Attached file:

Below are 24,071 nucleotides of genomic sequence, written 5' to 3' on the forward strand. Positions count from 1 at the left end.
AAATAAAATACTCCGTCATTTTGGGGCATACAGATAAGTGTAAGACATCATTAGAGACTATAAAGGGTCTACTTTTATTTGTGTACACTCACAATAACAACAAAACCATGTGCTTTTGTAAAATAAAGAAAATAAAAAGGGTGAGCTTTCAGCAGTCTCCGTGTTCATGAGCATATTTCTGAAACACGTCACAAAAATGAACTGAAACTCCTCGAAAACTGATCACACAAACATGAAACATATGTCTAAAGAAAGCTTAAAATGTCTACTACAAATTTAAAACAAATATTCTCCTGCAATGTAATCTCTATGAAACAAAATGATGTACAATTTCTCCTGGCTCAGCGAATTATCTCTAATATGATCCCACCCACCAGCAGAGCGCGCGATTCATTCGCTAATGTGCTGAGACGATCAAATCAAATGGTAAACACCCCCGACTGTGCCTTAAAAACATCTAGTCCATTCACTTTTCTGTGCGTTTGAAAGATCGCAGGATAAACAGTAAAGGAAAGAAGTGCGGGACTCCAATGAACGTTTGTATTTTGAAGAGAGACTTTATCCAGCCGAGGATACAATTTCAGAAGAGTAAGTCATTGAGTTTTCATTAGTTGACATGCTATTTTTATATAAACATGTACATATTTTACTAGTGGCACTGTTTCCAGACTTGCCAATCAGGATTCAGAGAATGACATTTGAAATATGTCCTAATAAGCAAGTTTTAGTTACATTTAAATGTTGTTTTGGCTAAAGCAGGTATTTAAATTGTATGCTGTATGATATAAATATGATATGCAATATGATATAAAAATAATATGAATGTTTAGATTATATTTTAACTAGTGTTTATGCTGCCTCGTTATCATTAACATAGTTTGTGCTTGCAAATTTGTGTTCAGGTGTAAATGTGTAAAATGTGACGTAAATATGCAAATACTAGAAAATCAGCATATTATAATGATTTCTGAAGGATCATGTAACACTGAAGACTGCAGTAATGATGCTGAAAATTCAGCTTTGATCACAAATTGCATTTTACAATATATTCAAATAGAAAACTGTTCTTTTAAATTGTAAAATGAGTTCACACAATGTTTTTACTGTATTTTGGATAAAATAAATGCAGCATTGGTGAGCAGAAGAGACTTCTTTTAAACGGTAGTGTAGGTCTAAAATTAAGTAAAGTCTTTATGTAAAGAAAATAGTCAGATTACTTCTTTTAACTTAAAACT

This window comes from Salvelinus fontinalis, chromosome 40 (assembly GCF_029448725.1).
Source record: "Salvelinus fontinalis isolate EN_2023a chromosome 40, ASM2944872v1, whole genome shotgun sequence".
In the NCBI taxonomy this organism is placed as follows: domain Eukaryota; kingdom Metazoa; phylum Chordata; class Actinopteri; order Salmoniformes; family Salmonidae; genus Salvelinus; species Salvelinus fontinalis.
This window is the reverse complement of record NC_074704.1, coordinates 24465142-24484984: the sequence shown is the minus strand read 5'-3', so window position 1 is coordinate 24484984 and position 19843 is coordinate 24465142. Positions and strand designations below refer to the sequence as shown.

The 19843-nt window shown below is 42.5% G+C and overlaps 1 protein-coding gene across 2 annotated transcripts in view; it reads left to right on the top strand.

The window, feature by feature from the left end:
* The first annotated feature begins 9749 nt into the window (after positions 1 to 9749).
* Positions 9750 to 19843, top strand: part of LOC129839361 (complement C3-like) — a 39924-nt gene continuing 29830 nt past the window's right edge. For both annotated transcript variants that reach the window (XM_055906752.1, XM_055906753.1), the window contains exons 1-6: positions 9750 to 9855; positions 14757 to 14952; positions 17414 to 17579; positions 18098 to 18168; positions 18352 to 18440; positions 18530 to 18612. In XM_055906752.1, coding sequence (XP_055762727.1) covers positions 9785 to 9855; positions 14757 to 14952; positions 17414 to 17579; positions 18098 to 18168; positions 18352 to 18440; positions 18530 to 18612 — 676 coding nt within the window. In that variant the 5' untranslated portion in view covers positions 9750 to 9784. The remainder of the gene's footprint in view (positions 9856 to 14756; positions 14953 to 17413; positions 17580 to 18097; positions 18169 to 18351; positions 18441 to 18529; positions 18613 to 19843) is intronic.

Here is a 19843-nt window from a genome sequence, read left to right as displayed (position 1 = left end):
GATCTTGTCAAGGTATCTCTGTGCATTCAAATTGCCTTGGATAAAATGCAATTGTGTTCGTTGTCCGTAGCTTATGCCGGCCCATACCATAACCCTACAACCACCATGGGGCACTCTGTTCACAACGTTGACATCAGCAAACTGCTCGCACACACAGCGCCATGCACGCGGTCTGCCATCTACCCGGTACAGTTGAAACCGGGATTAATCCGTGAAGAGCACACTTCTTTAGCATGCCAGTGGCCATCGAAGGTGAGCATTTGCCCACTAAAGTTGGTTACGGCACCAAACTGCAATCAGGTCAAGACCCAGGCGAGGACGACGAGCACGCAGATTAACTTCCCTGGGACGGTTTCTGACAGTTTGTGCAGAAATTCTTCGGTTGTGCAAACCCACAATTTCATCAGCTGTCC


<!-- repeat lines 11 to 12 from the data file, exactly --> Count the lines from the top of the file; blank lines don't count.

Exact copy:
Here is a 19843-nt window from a genome sequence, read left to right as displayed (position 1 = left end):
GATCTTGTCAAGGTATCTCTGTGCATTCAAATTGCCTTGGATAAAATGCAATTGTGTTCGTTGTCCGTAGCTTATGCCGGCCCATACCATAACCCTACAACCACCATGGGGCACTCTGTTCACAACGTTGACATCAGCAAACTGCTCGCACACACAGCGCCATGCACGCGGTCTGCCATCTACCCGGTACAGTTGAAACCGGGATTAATCCGTGAAGAGCACACTTCTTTAGCATGCCAGTGGCCATCGAAGGTGAGCATTTGCCCACTAAAGTTGGTTACGGCACCAAACTGCAATCAGGTCAAGACCCAGGCGAGGACGACGAGCACGCAGATTAACTTCCCTGGGACGGTTTCTGACAGTTTGTGCAGAAATTCTTCGGTTGTGCAAACCCACAATTTCATCAGCTGTCC